For the last few weeks, whenever I go outside it’s to a scatter of small lizards streaking in all directions, startled by my appearance. If basking in the sun were a religious practice, lizards out-holy us all. They go to the sun with nothing but the need to be warmed, and nothing but the expectation that they will be warmed. There’s no wrong way to be a lizard in the sun, other than not seeking the sun, of course. There’s no wrong way to seek God, other than not seeking him.

Work and necessity will play tug-o’-war with November for our heart. Even Advent will push its own agenda. But I think the month of November is itself a kind of prayer. All the while, whatever the season, God is there, trying to lure us from the shadows of tradition and busywork and our own limitations into the warm sun of his light, love, grace and mercy; back into relationship with him, friendship with him, communion with him.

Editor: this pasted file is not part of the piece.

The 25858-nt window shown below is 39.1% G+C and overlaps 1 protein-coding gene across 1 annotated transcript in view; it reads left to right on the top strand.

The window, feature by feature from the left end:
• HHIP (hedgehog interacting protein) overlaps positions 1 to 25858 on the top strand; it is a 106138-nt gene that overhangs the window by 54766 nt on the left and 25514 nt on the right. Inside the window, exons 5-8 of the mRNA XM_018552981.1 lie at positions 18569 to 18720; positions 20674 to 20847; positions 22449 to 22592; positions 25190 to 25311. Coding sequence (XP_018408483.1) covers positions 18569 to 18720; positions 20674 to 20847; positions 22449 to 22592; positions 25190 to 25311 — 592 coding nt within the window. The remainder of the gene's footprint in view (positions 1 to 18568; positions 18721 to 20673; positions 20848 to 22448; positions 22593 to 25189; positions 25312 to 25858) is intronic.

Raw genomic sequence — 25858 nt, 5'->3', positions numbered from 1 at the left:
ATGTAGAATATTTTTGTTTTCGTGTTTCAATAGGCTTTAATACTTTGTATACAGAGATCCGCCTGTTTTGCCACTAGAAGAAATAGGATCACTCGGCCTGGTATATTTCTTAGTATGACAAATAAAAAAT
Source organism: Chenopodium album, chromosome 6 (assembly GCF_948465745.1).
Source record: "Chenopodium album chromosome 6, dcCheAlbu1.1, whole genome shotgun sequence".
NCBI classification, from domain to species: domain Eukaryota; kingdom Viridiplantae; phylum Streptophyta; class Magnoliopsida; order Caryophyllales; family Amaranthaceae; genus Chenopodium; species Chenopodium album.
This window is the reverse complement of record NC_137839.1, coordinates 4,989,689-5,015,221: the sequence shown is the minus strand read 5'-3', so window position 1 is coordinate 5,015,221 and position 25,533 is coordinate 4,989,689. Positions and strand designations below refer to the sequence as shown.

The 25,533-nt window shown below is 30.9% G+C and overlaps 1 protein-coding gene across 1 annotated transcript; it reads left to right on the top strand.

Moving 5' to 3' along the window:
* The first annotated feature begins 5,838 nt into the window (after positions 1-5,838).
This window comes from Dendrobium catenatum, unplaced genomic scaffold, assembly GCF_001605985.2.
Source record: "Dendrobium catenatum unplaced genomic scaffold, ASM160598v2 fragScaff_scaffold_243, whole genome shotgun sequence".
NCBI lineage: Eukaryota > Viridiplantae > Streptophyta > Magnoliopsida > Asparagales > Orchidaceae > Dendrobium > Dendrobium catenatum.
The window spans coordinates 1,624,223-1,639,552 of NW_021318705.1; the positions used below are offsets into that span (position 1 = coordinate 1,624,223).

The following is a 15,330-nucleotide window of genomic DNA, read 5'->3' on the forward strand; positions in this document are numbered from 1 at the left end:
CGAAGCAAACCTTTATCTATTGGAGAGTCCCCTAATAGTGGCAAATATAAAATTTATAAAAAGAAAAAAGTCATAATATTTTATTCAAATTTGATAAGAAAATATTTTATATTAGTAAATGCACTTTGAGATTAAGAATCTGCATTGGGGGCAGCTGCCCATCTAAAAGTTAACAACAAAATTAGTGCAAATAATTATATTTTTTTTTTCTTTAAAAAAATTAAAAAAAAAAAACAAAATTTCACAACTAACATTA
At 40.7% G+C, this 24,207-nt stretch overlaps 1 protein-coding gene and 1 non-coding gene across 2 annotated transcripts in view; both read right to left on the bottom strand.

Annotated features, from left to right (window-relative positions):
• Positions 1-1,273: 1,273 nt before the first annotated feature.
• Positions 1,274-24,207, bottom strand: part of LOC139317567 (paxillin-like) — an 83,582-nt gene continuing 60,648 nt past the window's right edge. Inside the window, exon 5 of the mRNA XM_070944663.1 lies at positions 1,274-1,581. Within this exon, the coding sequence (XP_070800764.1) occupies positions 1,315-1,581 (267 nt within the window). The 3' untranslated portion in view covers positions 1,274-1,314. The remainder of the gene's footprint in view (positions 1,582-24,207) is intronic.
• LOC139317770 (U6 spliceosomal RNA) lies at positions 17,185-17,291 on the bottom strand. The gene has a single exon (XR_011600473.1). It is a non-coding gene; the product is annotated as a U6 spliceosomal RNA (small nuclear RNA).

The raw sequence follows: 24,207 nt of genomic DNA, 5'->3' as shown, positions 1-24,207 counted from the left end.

Sometimes that communion is bread and wine in a church building. Sometimes it’s the rustle of Bible pages at the end of a long day. Sometimes it’s a hurried, muttered prayer in the mornings. But sometimes, other times, it’s a shady, grassy spot under a big tree with the wind whispering through the leaves.

Looking Lectionary: Proper 27A/Ordinary 32A/Pentecost +23

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A look at the narrative lectionary reading from a prophetic perspective.


Reading: Matthew 25:1-13

“‘No,’ they replied, ‘there may not be enough for both us and you. Instead, go to those who sell oil and buy some for yourselves.’ Matthew 25:9 NIV

“There may not be enough.” We usually read this parable as an indictment of the unprepared virgins. They had more than enough time; they knew the Bridegroom was on his way; and as they hurried off to buy more oil, we see a lack of resources wasn’t to blame for their situation, merely unpreparedness. But Jesus loved telling stories inside of stories, and I think we find a deeper, more complex message here than “just” “you know the day and the hour”. This parable isn’t just about the five unprepared maidens, but about the five “prepared” ones too.